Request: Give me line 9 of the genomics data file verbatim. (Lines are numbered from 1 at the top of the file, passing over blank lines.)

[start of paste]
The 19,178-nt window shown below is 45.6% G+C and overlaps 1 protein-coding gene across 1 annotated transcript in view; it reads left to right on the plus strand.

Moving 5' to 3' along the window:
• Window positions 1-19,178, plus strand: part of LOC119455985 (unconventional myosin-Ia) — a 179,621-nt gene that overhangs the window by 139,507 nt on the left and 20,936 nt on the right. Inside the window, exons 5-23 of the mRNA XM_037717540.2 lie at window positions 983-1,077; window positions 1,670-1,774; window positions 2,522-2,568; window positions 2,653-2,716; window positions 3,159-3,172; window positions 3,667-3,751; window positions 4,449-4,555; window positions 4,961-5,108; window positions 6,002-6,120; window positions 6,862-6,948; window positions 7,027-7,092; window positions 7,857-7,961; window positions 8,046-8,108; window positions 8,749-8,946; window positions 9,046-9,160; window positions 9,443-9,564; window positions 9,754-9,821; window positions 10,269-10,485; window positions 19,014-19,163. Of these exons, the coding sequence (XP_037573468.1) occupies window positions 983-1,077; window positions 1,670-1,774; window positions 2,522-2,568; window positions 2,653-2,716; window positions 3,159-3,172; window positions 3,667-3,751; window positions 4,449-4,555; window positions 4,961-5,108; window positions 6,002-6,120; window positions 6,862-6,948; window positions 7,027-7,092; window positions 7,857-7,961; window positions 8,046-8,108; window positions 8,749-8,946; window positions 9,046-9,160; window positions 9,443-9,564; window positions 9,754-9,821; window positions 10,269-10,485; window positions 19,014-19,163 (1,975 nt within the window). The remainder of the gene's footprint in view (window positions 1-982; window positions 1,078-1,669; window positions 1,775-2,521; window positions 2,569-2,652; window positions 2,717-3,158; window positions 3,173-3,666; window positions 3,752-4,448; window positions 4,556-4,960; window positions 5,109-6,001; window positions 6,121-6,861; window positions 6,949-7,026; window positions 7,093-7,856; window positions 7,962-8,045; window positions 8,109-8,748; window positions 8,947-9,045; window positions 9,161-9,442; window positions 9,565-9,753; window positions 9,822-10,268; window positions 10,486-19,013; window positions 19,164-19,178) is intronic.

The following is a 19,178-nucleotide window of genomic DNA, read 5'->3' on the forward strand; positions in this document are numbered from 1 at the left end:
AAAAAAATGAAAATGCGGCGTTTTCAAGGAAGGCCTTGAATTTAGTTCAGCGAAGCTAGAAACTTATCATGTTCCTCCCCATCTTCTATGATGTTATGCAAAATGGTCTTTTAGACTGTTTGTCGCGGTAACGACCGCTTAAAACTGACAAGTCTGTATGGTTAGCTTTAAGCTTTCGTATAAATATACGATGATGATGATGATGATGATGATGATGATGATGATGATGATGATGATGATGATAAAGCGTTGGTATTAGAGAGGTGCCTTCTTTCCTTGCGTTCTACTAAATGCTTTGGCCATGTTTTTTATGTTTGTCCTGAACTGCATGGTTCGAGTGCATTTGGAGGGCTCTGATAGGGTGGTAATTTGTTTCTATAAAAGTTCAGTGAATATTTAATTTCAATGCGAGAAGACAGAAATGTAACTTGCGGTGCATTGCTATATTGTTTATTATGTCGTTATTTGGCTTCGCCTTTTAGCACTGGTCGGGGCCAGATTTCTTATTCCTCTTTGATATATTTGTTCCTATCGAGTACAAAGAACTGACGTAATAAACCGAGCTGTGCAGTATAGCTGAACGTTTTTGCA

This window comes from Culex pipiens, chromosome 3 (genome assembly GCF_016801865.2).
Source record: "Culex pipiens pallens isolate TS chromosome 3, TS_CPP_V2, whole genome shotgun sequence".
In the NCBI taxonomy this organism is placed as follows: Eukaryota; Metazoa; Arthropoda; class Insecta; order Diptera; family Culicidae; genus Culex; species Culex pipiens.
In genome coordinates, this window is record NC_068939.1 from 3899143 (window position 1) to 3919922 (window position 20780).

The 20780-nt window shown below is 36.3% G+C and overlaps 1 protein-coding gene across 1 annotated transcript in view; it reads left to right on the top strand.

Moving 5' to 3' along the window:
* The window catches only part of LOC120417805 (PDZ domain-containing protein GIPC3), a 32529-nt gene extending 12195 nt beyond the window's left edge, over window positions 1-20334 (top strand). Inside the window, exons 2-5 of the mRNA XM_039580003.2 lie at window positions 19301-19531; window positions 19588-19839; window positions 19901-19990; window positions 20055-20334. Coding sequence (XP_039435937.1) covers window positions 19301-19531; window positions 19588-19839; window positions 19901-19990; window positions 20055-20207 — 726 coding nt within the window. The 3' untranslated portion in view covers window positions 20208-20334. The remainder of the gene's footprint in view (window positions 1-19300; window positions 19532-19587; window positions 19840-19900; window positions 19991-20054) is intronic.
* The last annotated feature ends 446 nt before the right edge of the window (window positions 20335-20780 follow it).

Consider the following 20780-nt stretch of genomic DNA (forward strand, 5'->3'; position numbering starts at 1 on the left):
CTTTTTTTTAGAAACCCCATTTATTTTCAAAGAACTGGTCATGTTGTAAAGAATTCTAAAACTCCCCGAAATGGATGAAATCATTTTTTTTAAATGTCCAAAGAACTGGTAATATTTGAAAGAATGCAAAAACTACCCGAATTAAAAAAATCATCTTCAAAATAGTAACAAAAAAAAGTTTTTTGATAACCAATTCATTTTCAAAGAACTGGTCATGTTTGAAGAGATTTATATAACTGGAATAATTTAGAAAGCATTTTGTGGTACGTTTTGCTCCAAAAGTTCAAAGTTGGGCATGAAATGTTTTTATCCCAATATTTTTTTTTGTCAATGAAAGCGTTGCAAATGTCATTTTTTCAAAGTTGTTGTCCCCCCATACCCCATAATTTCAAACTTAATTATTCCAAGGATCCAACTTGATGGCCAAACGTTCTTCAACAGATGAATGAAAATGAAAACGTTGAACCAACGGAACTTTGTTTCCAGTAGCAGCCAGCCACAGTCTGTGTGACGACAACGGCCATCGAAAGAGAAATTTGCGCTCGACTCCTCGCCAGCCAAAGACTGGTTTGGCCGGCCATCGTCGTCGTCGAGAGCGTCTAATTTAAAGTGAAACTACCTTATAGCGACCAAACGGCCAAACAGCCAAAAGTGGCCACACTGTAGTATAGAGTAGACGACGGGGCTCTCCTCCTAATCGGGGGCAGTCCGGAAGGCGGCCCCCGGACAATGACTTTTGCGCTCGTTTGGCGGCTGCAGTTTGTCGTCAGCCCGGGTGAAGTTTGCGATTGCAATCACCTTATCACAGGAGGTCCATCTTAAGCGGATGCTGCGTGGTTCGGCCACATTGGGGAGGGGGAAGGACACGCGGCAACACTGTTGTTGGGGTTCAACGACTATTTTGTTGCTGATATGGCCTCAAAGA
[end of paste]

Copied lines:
In genome coordinates, this window is record NC_068939.1 from 3899143 (window position 1) to 3919922 (window position 20780).